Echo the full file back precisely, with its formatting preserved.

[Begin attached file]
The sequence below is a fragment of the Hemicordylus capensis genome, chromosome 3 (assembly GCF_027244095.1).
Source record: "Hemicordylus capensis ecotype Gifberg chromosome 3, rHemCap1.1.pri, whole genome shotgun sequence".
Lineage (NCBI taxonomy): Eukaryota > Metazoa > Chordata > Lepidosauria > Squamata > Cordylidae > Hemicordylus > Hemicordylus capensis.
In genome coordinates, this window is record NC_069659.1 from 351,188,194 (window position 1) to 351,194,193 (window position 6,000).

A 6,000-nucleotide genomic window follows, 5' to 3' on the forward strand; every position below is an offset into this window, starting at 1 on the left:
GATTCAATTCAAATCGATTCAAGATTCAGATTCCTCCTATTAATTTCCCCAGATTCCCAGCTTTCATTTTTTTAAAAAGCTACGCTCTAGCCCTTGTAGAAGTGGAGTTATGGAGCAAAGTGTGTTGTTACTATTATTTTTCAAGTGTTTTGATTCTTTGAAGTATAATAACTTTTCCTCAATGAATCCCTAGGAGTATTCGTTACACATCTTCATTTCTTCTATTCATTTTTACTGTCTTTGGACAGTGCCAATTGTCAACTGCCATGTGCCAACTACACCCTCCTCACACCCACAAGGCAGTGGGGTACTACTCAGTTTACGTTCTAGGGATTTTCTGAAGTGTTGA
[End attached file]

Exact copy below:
The sequence below is a fragment of the Hemicordylus capensis genome, chromosome 3 (assembly GCF_027244095.1).
Source record: "Hemicordylus capensis ecotype Gifberg chromosome 3, rHemCap1.1.pri, whole genome shotgun sequence".
Lineage (NCBI taxonomy): Eukaryota > Metazoa > Chordata > Lepidosauria > Squamata > Cordylidae > Hemicordylus > Hemicordylus capensis.
In genome coordinates, this window is record NC_069659.1 from 351,188,194 (window position 1) to 351,194,193 (window position 6,000).

A 6,000-nucleotide genomic window follows, 5' to 3' on the forward strand; every position below is an offset into this window, starting at 1 on the left:
GATTCAATTCAAATCGATTCAAGATTCAGATTCCTCCTATTAATTTCCCCAGATTCCCAGCTTTCATTTTTTTAAAAAGCTACGCTCTAGCCCTTGTAGAAGTGGAGTTATGGAGCAAAGTGTGTTGTTACTATTATTTTTCAAGTGTTTTGATTCTTTGAAGTATAATAACTTTTCCTCAATGAATCCCTAGGAGTATTCGTTACACATCTTCATTTCTTCTATTCATTTTTACTGTCTTTGGACAGTGCCAATTGTCAACTGCCATGTGCCAACTACACCCTCCTCACACCCACAAGGCAGTGGGGTACTACTCAGTTTACGTTCTAGGGATTTTCTGAAGTGTTGA